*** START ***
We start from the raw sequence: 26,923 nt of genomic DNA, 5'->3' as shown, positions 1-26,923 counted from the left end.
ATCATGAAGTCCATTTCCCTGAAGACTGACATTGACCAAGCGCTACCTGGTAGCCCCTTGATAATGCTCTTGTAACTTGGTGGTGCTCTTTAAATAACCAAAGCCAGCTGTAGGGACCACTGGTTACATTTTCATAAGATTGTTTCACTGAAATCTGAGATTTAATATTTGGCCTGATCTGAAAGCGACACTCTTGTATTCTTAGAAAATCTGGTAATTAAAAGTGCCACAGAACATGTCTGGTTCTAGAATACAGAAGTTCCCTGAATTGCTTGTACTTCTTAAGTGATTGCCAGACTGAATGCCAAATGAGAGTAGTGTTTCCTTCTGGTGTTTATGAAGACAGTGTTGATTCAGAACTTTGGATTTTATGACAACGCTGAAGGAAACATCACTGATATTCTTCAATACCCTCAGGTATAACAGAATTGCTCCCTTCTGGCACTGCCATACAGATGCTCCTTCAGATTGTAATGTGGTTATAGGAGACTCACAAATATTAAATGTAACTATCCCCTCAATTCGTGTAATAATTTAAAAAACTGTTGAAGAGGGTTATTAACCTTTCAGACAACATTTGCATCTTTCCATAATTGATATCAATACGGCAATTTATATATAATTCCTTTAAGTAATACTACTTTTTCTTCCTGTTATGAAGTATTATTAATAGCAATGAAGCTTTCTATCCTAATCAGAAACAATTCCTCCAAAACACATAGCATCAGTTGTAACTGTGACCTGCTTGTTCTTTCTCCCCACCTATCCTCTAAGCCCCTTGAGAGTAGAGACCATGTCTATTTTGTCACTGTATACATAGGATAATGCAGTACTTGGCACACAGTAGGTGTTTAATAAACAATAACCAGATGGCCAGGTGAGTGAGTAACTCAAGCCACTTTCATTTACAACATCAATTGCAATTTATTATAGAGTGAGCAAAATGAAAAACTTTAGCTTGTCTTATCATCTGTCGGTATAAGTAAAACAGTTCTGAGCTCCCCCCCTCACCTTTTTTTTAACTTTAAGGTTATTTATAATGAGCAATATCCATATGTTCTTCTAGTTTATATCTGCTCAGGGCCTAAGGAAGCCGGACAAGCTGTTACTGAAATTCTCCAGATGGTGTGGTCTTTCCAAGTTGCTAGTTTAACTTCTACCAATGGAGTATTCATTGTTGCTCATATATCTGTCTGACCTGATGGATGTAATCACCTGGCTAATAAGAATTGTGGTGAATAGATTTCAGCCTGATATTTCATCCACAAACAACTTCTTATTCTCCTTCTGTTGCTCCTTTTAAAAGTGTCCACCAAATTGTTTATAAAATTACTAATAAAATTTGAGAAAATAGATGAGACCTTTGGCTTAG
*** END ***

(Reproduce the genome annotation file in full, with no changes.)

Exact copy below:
We start from the raw sequence: 26,923 nt of genomic DNA, 5'->3' as shown, positions 1-26,923 counted from the left end.
ATCATGAAGTCCATTTCCCTGAAGACTGACATTGACCAAGCGCTACCTGGTAGCCCCTTGATAATGCTCTTGTAACTTGGTGGTGCTCTTTAAATAACCAAAGCCAGCTGTAGGGACCACTGGTTACATTTTCATAAGATTGTTTCACTGAAATCTGAGATTTAATATTTGGCCTGATCTGAAAGCGACACTCTTGTATTCTTAGAAAATCTGGTAATTAAAAGTGCCACAGAACATGTCTGGTTCTAGAATACAGAAGTTCCCTGAATTGCTTGTACTTCTTAAGTGATTGCCAGACTGAATGCCAAATGAGAGTAGTGTTTCCTTCTGGTGTTTATGAAGACAGTGTTGATTCAGAACTTTGGATTTTATGACAACGCTGAAGGAAACATCACTGATATTCTTCAATACCCTCAGGTATAACAGAATTGCTCCCTTCTGGCACTGCCATACAGATGCTCCTTCAGATTGTAATGTGGTTATAGGAGACTCACAAATATTAAATGTAACTATCCCCTCAATTCGTGTAATAATTTAAAAAACTGTTGAAGAGGGTTATTAACCTTTCAGACAACATTTGCATCTTTCCATAATTGATATCAATACGGCAATTTATATATAATTCCTTTAAGTAATACTACTTTTTCTTCCTGTTATGAAGTATTATTAATAGCAATGAAGCTTTCTATCCTAATCAGAAACAATTCCTCCAAAACACATAGCATCAGTTGTAACTGTGACCTGCTTGTTCTTTCTCCCCACCTATCCTCTAAGCCCCTTGAGAGTAGAGACCATGTCTATTTTGTCACTGTATACATAGGATAATGCAGTACTTGGCACACAGTAGGTGTTTAATAAACAATAACCAGATGGCCAGGTGAGTGAGTAACTCAAGCCACTTTCATTTACAACATCAATTGCAATTTATTATAGAGTGAGCAAAATGAAAAACTTTAGCTTGTCTTATCATCTGTCGGTATAAGTAAAACAGTTCTGAGCTCCCCCCCTCACCTTTTTTTTAACTTTAAGGTTATTTATAATGAGCAATATCCATATGTTCTTCTAGTTTATATCTGCTCAGGGCCTAAGGAAGCCGGACAAGCTGTTACTGAAATTCTCCAGATGGTGTGGTCTTTCCAAGTTGCTAGTTTAACTTCTACCAATGGAGTATTCATTGTTGCTCATATATCTGTCTGACCTGATGGATGTAATCACCTGGCTAATAAGAATTGTGGTGAATAGATTTCAGCCTGATATTTCATCCACAAACAACTTCTTATTCTCCTTCTGTTGCTCCTTTTAAAAGTGTCCACCAAATTGTTTATAAAATTACTAATAAAATTTGAGAAAATAGATGAGACCTTTGGCTTAG